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Column: Georgia resident Lester evolves into Red Sox star
by Loran Smith
June 12, 2014 12:13 PM | 6218 views | 0 0 comments | 20 20 recommendations | email to a friend | print
Loran Smith
Loran Smith
The Red Sox and their prized left-hander, Jon Lester, are in contract negotiations, causing considerable nervousness among the countless Sox fans from Connecticut to Maine and beyond the Canadian border. You would think that the brass at 4 Yawkey Way would make sure that the best athlete, who resides in Sharpsburg, remains a seasonal resident in Bean Town.

The Red Sox are a high-profile team, which, under new ownership, has made it clear that they expect to compete with the hated New York Yankees, which means they have the cash to spend and are willing to spend to win. Yet, Lester seems to be under the radar when it comes to high-profile players. Hard to imagine this Georgia resident — the best performing Sox World Series lefty since Babe Ruth — would leave Boston. Red Sox owners are not into Broadway productions and need no funding for a redo of “No, No Nanette,” which is how it came to be that the Babe became a Yankee.

The Sox have had left-handers with credentials to write home about — starting with Ruth and followed by Lefty Grove. Then we fast forward to Mel Parnell who was followed by Bill Lee and Bruce Hurst. A few more years in Fenway and a couple of more World Series opportunities, chances are Jon Lester will become the best lefty ever to wear a Red Sox uniform. He began the season with 1,237 career strikeouts, which is the most in history for a Boston left-hander.

In all likelihood, he will surpass Cy Young in strikeouts sooner than later. Young had 1,341. That’s just another of the many interesting features to Lester’s career. His name is linked with baseball immortals like Ruth and Young.

A native of Washington state, Lester had a friend from Buena Vista who invited him hunting in South Georgia, which influenced him to settle in Coweta County, which gives him desired proximity to the Atlanta airport and short drives to bountiful fishing and hunting grounds.

If there is anything as fulfilling as striking out a hitter with his cutter in a tight situation with men on base, it would be knocking down a pair of quail on a covey rise or hooking an eight-pound bass on a crisp November morning. Lester works tirelessly to win ballgames for the Red Sox, but when he is home in the offseason, he enjoys the outdoor opportunities in Georgia, his adopted state.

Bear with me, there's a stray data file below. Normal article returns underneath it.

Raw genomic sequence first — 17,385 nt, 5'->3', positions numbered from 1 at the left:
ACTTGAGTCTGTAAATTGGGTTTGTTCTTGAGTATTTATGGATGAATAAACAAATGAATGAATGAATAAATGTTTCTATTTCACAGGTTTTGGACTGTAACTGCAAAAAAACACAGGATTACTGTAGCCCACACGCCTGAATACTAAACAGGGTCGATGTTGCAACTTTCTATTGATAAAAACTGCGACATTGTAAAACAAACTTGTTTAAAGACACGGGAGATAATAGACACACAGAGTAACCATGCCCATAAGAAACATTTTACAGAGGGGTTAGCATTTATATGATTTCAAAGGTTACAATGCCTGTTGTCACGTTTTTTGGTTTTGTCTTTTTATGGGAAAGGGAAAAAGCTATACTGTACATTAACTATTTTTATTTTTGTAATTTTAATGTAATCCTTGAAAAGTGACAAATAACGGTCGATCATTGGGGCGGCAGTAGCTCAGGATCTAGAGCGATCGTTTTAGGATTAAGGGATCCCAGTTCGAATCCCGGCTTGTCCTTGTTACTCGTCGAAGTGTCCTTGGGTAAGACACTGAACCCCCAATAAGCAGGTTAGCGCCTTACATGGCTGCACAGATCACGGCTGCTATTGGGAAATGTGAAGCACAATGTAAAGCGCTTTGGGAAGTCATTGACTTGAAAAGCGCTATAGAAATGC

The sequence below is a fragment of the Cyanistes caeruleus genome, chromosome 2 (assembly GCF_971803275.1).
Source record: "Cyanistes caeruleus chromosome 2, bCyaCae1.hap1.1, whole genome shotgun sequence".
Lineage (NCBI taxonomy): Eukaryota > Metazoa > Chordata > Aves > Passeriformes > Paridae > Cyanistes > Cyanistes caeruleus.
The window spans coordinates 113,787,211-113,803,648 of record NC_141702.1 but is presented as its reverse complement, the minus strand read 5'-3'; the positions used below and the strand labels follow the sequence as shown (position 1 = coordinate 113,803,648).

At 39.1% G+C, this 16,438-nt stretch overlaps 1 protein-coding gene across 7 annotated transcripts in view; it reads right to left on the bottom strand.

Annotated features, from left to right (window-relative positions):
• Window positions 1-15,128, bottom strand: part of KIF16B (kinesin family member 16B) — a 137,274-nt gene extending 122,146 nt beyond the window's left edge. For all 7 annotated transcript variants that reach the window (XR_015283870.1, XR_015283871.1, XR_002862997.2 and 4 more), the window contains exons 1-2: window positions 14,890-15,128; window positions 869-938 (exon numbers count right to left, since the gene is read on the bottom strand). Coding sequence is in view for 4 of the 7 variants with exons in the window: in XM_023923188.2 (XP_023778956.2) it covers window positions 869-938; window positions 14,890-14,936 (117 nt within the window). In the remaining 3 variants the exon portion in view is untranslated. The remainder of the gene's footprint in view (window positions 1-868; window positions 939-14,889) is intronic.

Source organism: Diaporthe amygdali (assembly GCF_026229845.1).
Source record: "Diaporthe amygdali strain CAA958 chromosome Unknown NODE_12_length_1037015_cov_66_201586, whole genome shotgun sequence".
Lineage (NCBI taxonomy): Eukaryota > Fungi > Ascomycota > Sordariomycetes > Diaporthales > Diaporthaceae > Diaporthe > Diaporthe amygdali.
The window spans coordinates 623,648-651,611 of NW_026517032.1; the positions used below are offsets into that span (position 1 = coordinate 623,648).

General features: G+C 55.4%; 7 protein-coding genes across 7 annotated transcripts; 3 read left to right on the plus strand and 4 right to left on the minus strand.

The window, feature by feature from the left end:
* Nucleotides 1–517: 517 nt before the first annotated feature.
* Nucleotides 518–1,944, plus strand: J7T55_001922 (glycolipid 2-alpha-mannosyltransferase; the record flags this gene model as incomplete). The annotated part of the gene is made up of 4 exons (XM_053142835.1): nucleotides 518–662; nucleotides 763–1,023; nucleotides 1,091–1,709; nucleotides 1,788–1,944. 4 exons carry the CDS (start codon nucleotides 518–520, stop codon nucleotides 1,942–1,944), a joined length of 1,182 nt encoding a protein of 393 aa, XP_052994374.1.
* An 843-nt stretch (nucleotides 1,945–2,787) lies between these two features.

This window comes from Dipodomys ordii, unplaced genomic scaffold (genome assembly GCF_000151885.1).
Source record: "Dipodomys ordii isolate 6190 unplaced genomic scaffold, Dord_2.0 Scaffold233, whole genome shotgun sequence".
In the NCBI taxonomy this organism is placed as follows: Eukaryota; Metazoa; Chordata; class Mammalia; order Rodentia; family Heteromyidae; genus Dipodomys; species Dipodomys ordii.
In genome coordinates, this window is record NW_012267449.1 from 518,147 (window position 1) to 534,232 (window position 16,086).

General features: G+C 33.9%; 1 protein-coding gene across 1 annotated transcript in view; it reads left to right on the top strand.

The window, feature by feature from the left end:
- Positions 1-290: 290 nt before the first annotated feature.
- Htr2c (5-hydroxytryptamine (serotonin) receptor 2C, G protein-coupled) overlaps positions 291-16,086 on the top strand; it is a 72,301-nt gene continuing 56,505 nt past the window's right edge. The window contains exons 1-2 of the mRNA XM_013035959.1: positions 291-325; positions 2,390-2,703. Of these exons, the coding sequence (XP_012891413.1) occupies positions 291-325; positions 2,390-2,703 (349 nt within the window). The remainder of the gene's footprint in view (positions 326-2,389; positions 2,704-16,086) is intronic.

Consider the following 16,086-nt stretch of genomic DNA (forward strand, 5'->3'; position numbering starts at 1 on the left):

Sitting in the Red Sox dugout following batting practice here recently, Lester reflected on his career in which there have been countless highlights, but without a trace of immodesty or ego. His has been a heady experience, but just as you can never relax on the mound with men on base, he knows life is like the Green Monster, the left field wall which looms 310 feet away. It giveth and it taketh away.

A pop fly might float over the wall for a cheap homer, but a line drive that would be a double anywhere but Fenway bounces of the Green Monster to an outfielder who is able to hold the hitter to a single. To him that is how life is. You can never take anything for granted.

This is a man who is a cancer survivor. He knows what is important in life. Take time to count your blessings, underscore due diligence when it comes to winning games and go home to a quail supper in the off season.

It’s nice to have your name beside Babe Ruth as the only Sox pitchers to win a World Series game. It is nice to have possession of two World Series rings and to be a difference maker in the series as he was against the St. Louis Cardinals last fall. It is nice to have played in an All-Star game and to have pitched a no-hitter — and to realize that life, like baseball, doesn’t offer any guarantees.

Loran Smith is an administrative specialist for the University of Georgia sports communication department. You can reach him at

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